9.19.2005

Molten hot rhetoric bound to erupt from the pledge debate.

posted by D. Mason at 12:17 PM
It seems that everyone wants to weigh in on the year old pledge debate which seems to be gaining new momentum in sunny California. On 9.15.2005 U. S. District Judge Lawrence Karlton ruled, based on the words "under God", that the Pledge of Allegiance was unconstitutional, being a violation of "separation of church and state". The first suit brought by atheist Michael Newdow, an attorney and a doctor, was dismissed based on the fact that he wasn't the primary guardian of his child, for whom the suit was filed. The new case however has been lodged on behalf of 3 families who also seem to have a problem with those two little words.

When I learned of this litigation, the first time around, I was shocked. How could any judge think of altering the Pledge of Allegiance just to suit some atheist, it's part of the American heritage! Yeah, I bought the rhetoric. Upon further examination though, I've found that "under God" isn't part of the pledges heritage and the pledge isn't part of the American heritage either!

The Pledge of Allegiance was penned in 1892 by a Socialist Baptist Minister, Francis Bellamy (1855 - 1931), cousin of Socialist author Edward Bellamy. The Pledge was first published in The Youth's Companion, a popular magazine owned by a former follower of Bellamys ministry, Daniel Ford. As part of his role as a Committee chairman for the National Education Association, Bellamy first introduced the pledge into the school system as a part of the 1892 Columbus day celebration program. The original pledge, as written by Mr. Bellamy reads: "I pledge allegiance to my Flag and the Republic for which it stands, one nation, indivisible, with liberty and justice for all". As you can see, if tradition is a concern, the currently accepted version of the pledge needs to be trimmed, among the casualties would be those all important two words.

Speaking of those two little words, where did they come from? The words "under God" were added by congress in 1954 at the behest of a group called the Knights of Columbus, a Catholic fraternity. So why all the fuss?

Enter the political spinmiesters. They're everywhere you turn and you can be sure they will have plenty to say about this hot button topic, which may very well affect the John Roberts bid for Chief Justice of the Supreme Court.

On the right we have the GOP God Squad ready to defend an American Tradition against those left leaning pagans who want nothing more than to push separation of church and state to its absolute limit. On to the action!

In a Commentary written to GOPUSA, Thomas D. Segel notes the ACLU involvement in such matters through Newdow and then goes on to talk about the organizations roots in Communism and Socialism. He of course forgets to mention the Socialist roots of the pledge itself.

"Most Americans are not even aware of the ACLU's radical left birth and its dedication to following a communist-socialist agenda for the past 85 years. The ACLU was created at a unique gathering held in 1919 by an activist socialist named Roger Baldwin. Others of socialist-communist leaning assisted him with input at this assembly. Some participating were Elizabeth Gurley, later to become the head of the Communist Party, USA. Also at the event were the Soviet intelligence agent Agnes Smedley and Socialist Party leader Norman Thomas."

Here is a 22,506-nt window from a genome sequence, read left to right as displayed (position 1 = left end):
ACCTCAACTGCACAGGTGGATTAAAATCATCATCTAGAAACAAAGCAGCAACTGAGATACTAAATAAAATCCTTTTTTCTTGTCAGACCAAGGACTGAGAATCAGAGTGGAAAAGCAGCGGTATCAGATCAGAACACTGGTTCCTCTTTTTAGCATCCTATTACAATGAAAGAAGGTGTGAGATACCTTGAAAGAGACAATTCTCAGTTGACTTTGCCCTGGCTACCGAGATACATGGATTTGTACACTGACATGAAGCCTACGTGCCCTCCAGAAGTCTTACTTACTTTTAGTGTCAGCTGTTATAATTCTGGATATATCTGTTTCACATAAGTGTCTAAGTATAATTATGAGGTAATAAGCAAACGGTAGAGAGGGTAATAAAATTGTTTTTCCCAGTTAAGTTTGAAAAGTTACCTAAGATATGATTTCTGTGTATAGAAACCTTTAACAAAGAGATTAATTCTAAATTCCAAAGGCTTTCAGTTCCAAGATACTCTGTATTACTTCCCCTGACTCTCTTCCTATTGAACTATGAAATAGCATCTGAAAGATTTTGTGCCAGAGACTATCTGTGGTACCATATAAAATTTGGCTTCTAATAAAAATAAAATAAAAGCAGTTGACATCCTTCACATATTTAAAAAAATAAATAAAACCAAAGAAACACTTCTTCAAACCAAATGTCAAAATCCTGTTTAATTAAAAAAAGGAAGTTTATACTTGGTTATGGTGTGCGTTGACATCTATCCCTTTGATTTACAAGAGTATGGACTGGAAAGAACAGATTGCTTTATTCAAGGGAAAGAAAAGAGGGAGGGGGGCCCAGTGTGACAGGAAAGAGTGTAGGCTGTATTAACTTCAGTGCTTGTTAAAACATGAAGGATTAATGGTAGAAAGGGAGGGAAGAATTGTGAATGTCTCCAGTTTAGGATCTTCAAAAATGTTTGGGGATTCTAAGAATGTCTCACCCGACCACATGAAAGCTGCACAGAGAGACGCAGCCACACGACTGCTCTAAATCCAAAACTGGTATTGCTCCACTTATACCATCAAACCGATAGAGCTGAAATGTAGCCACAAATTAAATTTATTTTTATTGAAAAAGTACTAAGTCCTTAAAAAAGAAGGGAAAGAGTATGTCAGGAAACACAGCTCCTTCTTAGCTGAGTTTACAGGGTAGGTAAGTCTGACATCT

Segel then goes on to declare separation of church and state to be non-existent based on the fact that those words do not appear in the Constitution or Bill of Rights. This assertion is correct, the actual words, as they appear in the first amendment are: "Congress shall make no law respecting an establishment of religion, or prohibiting the free exercise thereof". Despite what some religious groups would have us believe, these words are not vague.

Aside from mentions of heritage and ad hominem efforts to mis-direct us, I could find very little in Mr. Segels article to support the two infamous words. It seems that Mr. Segel couldn't find room to squeeze in the pro-"under God" side of things between his attacks on the people who want to remove "the words" from the pledge, who he clearly is not very fond of. He offers nothing in the way of reason as to why these words are so important to the pledge, why they should stay, what they have done to make the pledge better or more inclusive of all Americans, he didn't even tell us why he likes them so darned much.

The Left side of the argument is far more simple and straight-forward, "under God" offends them. While it is the right of every American to be offended by anything and everything they choose to let get under their skin, it is impractical for the federal government to go around catering to everyones' feelings, that's not their job. It's un-realistic for the Left to think that the government should stop to address every atheist who gets his panties in a wad over some out-dated "pledge" that half of the country doesn't even know, let alone identify with. Don't like the pledge? Don't say it, it's that simple. Sure it might bring you a little ridicule from the Zealots, but any belief that isn't worth taking a little ridicule for isn't very strong and therefore isn't worth the taxpayers money to address.

The Pledge of Allegiance is a mandatory oath, required as part of the American public school curriculum. In my experience any oath or pledge made under duress is almost always invalid in the heart of the person being forced to recite said oath. Any time spent in court fighting the merits of this forced indoctrination, written by a supporter of socialism, would be well spent. On the other hand, time spent in court fighting the details of this Un-American tradition are not only a waste of time, they're a dangerous distraction from relevant politics.

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